When Geoffrey Hill died at the end of June, a friend and I were in the midst of trying to break into the agate of one of his poems. Back and forth, over the span of days, we emailed etymologies and conjectures, trying to work our way into bright allusive seams and necessary recesses where meanings crystallized.
In a word, Geoffrey Hill wrote work that's fraught. But as I can begin to attest, the sense of vitality that comes of arduously attending to Hill's work is profound. It's akin to the extension of consciousness William James describes in an essay on the state we call mystical. The expanse of awareness, he writes, is like seeing an expanse of shore "at the ebb of a spring tide." Hidden forms of life and history that lend the constant sea its shape and character are suddenly, and at once, utterly visible. Reading Hill is to enter such a state, but (at least for me) slowly, as gradually as light raises water.
To be sure, Geoffrey Hill could be--what is the word?--bombastic in public. I once heard a recording of him introducing a poem: "You don't ENJOY poetry!" His voice pounded the air as his hand pounded the podium (the sound was unmistakable). "You try to enjoy a poem and the poem says, 'BUGGER OFF!'"
But bombastic, of course, is precisely not the word, a fact I could have obtained through the the execution of the merest of modern efforts: highlighting, right-clicking, choosing "look up 'bombastic.'" The fact that I did not do so, but instead carelessly relied upon some vague notion of aggressive intensity I imbibed from some source I cannot name, is one of the very issues Hill's work is inclined to rectify.
As he told an interviewer last April, "Our contemporary ignorance results from methods of communication and education which have destroyed memory and dissipated attention."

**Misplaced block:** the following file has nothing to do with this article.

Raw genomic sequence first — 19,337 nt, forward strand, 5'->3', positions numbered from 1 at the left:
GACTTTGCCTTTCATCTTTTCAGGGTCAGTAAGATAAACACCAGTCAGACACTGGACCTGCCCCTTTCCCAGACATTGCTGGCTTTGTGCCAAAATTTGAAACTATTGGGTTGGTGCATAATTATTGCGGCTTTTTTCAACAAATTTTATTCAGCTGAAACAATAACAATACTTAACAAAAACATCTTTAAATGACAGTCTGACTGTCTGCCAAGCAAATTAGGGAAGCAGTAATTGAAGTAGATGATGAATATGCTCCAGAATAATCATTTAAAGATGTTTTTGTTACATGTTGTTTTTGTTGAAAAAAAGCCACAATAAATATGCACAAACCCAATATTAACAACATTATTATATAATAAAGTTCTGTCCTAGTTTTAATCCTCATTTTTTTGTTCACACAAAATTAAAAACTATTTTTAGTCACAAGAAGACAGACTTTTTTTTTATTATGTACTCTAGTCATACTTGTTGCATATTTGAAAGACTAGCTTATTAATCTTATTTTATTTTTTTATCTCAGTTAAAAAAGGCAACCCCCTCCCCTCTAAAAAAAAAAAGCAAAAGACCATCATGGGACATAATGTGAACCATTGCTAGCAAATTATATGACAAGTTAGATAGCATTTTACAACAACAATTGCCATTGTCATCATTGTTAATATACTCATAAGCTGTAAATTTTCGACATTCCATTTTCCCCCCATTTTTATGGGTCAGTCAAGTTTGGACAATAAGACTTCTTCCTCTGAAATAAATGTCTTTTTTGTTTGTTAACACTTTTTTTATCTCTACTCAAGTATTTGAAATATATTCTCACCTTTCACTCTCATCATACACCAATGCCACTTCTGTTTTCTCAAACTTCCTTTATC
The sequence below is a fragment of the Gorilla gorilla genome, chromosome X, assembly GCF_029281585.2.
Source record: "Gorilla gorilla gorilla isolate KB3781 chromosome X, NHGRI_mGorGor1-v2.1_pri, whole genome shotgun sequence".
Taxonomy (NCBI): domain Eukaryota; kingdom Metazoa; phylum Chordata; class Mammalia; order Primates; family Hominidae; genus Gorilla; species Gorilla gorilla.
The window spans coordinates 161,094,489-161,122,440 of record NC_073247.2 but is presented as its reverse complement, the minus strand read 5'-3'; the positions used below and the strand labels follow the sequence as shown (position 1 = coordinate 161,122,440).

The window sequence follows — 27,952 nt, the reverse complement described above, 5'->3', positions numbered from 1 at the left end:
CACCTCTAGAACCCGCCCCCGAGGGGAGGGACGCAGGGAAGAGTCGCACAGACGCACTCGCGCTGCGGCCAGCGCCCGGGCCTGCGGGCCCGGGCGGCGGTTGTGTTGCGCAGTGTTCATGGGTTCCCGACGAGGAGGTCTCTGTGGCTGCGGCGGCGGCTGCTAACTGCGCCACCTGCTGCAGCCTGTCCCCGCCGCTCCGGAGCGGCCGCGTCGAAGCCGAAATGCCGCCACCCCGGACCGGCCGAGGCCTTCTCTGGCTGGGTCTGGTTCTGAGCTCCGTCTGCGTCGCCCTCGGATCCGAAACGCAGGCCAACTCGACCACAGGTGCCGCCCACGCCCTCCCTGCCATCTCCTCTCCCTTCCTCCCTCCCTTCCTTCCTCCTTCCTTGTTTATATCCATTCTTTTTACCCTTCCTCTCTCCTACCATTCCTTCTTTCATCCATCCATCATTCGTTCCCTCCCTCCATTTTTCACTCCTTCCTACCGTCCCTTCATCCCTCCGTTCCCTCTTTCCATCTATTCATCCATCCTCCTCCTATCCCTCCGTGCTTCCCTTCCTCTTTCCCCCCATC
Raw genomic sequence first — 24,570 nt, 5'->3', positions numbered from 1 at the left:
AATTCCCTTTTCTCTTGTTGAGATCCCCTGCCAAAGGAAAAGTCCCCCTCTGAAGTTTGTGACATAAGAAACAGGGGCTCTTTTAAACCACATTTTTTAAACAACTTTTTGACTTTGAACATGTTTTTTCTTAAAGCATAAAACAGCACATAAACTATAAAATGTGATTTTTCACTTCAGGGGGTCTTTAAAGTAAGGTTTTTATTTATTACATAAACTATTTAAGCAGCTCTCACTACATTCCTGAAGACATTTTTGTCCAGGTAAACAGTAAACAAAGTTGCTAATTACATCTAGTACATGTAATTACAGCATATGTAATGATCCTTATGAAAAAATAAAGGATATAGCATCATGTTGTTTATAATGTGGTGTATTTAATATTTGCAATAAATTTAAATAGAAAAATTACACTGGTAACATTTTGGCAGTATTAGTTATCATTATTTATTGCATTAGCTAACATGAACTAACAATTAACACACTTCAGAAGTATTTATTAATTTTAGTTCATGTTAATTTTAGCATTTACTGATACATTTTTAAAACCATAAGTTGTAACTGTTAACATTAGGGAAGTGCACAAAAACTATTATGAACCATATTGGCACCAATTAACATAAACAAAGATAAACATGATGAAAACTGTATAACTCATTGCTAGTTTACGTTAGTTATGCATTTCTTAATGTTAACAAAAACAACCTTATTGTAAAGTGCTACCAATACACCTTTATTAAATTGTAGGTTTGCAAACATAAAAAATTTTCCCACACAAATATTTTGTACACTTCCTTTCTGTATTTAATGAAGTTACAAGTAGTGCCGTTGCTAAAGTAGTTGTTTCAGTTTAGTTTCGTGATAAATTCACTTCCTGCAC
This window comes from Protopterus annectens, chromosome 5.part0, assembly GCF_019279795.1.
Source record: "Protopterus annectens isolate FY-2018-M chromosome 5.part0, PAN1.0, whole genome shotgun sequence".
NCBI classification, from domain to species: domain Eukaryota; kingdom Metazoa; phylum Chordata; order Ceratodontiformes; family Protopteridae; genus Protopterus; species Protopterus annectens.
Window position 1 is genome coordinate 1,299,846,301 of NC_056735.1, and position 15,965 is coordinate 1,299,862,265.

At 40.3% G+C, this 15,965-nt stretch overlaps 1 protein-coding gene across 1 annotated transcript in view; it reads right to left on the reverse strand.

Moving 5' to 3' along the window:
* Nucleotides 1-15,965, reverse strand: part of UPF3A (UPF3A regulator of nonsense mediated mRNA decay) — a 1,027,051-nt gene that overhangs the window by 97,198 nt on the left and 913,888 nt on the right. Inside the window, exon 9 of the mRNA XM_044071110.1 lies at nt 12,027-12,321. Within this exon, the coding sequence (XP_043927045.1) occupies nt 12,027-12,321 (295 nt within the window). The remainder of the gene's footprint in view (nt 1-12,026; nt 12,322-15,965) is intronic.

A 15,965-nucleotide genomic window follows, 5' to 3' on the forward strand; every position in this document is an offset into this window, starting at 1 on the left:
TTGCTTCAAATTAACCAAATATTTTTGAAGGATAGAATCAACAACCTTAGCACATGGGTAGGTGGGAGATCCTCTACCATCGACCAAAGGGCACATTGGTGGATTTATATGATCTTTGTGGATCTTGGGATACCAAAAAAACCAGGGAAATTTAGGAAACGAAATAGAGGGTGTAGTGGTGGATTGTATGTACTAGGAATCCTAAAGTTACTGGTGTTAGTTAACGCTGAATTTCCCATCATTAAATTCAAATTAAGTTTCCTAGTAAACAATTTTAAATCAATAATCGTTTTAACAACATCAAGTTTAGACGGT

Bombast once referred to cotton wadding: it was used to inflate the finery of the vainly rich. By Shakespeare's day, one's speech could be described as thus inflated, regardless of one's wealth: to speak with bombast was (and is) to speak in order to seem, to speak pompously, vacuously. Imagine saying seriously of Geoffrey Hill that his words are empty, or composed to puff himself up.
Words change, to be sure. But to regard such change—and language itself—as passively as one might absorb a slogan, with no specific thought as to resonance or history, no felt sense of perspective, no exacting efforts of attention that serve to alienate just enough to ensure a measure of freedom, is to lose both private self and public history. It is to lose what makes us human.
Hill insisted on setting things right, word by word. Even if those words are not yet understood by me, even if some of what's right is incomprehensible and may remain so for the rest of my life, Hill's concentrated efforts evoke a desire in me to be so concentrated, and a belief that such concentration matters.